0
Like what you read? Snap in response! You can snap as many times as you like.
MLK   National Conversations   Pride   

Agents of Change

 

When you encounter the word “politics,” what comes to mind? Perhaps voting, laws, elections. Maybe you understand how it plays out in the United States, maybe it seems like a code you can never hope to crack. For MLK Week 2020, we explored ways to Face Everything And Rise; and our keynote, Aisha Moodie-Mills (she/her), who is currently a CNN Political Commentator, is a seasoned expert at turning feelings of anger, frustration, and fear into tangible change for a better future.

The people who are the biggest change agents, aren’t the folx who are most courageous. They are just so called into the work because they can no longer sit idly by.

Moodie-Mills was no stranger to passion growing up. At various points in her life, she wanted to become anything from a therapist or child psychologist to a superintendent. The heart of all these dreams, though, was a deep desire to understand how systems affect our lives and correcting these dynamics to best serve everyone which eventually morphed into focusing on a much larger system: the government. She first concentrated on rights for the Black community and women — two communities she identifies within — but quickly learned, “having thought that I had it all figured out as a young person and knew what my career trajectory was going to be and what my strength was, you really don’t know anything until you start to experience life;” and those identities she held would eventually fuel her ambition to get involved.

Politics is deeply personal to Moodie-Mills, and this belief truly formed when she fell in love with her partner (during a time when marriage was not a right extended to the LGBTQIA+ community with little observed Black representation among those fighting for marriage equality), which launched Moodie-Mills into marriage equality work and eventually the broader scope of policies affecting the LGBTQIA+ community. This space allowed her to bring all her identities into her work, advocate for causes directly affecting her own life and end up as the President and CEO of the Victory Fund and Institute.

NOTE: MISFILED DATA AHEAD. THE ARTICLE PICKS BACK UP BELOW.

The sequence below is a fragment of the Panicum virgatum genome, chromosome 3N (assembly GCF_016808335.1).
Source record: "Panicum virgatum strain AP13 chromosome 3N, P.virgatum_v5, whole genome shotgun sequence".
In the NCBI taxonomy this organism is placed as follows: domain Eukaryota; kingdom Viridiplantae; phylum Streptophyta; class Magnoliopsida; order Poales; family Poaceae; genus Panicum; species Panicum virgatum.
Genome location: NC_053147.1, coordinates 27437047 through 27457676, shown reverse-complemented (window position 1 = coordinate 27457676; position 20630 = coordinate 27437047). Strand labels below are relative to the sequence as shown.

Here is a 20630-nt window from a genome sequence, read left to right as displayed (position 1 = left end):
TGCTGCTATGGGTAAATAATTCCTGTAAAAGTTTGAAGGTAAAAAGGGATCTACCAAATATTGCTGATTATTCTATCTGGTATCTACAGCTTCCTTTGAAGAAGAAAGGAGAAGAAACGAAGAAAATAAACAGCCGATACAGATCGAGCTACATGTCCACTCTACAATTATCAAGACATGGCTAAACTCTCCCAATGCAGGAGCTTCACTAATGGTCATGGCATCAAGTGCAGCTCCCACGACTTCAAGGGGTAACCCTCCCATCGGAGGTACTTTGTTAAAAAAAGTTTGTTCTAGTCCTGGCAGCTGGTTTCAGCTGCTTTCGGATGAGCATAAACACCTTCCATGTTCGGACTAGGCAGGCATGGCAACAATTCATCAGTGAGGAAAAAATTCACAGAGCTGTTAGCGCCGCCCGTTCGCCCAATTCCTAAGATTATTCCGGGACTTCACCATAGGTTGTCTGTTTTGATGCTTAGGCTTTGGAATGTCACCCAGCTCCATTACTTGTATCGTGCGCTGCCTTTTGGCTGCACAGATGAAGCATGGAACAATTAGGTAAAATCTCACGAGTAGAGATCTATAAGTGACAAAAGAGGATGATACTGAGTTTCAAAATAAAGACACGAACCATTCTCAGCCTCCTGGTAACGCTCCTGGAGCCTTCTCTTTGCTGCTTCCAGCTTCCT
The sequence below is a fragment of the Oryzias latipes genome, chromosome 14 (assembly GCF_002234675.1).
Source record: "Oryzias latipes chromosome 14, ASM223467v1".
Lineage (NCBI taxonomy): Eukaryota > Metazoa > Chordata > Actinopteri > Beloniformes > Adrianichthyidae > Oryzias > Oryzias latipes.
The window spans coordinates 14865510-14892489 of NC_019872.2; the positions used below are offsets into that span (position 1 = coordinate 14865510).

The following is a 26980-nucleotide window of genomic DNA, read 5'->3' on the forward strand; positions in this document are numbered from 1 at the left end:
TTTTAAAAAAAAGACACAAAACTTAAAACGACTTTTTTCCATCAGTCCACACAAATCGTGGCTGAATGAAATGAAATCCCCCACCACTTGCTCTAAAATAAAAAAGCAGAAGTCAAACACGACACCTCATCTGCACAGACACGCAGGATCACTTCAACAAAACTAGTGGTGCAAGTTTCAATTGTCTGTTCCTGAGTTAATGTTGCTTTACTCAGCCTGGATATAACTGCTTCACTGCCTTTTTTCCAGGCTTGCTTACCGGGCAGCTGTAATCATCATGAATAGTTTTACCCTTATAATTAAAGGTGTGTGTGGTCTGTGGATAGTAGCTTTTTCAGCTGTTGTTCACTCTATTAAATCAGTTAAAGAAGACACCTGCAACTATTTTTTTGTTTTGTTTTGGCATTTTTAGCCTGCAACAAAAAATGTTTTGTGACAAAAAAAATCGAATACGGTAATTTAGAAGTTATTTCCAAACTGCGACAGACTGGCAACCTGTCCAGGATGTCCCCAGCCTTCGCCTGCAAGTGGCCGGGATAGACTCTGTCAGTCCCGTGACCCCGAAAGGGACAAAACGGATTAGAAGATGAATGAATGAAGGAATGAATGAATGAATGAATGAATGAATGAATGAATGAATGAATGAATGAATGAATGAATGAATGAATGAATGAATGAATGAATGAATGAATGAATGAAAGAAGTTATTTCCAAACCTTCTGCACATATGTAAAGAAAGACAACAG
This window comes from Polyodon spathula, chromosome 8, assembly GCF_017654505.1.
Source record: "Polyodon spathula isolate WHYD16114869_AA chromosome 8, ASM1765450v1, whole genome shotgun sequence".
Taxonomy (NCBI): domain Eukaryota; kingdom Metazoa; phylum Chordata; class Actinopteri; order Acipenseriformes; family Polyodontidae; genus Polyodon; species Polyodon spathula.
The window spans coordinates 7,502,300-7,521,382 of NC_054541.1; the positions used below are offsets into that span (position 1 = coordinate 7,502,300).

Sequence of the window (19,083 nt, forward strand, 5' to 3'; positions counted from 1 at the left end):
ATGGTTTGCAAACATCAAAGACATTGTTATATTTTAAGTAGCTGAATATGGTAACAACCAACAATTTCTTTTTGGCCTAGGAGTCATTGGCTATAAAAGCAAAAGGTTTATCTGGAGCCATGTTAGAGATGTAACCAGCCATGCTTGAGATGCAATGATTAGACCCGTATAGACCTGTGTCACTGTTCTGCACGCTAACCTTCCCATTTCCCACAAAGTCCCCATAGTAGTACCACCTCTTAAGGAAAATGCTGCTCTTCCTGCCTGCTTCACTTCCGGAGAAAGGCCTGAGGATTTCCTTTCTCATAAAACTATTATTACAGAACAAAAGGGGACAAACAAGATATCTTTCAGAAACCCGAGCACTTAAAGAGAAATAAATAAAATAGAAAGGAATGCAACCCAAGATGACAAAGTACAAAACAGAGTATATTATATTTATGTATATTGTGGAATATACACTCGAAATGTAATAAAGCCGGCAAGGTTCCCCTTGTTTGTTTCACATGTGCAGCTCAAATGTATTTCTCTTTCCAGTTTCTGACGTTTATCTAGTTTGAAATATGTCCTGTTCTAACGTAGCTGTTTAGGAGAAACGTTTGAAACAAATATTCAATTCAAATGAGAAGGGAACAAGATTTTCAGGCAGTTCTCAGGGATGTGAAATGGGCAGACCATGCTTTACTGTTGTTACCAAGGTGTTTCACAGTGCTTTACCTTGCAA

The only way we can change the world is by doing the right thing when it matters, even if we’re afraid.

Looking at this journey, it’s no wonder that she’s become an inspiration. However, Moodie-Mills knows that her triumphs weren’t achieved without pain. She attributes much of her motivation to the “cold pit” in her stomach she just couldn’t shake. To her, the most constant companion to her motivation is profound anxiety. What does the future hold? Will my work actually impact the way our world runs? Where can I make a difference and truly matter? But rather than putting on a brave face and ignoring fear, Moodie-Mills believes, “the people who seem so courageous that you see marching on the front lines, the people that seem like steel, all of us feel the same level of anxiety.”

She sees the biggest agents of change as those who are still moving and harnessing the acknowledgment of fear as an indication that change is needed — and that’s not easy to do. Moodie-Mills implored us to find comfort in remembering that figures like Dr. King, Audre Lorde, and so many others who we hold as beacons for change did not replace fear with courage, but rather could no longer ignore what their conscience was motivating them to do. To Moodie-Mills “the only way we can change the world is by doing the right thing when it matters, even if we’re afraid,” and in the words of Dr. Martin Luther King, Jr., “the time is always right to do what is right.”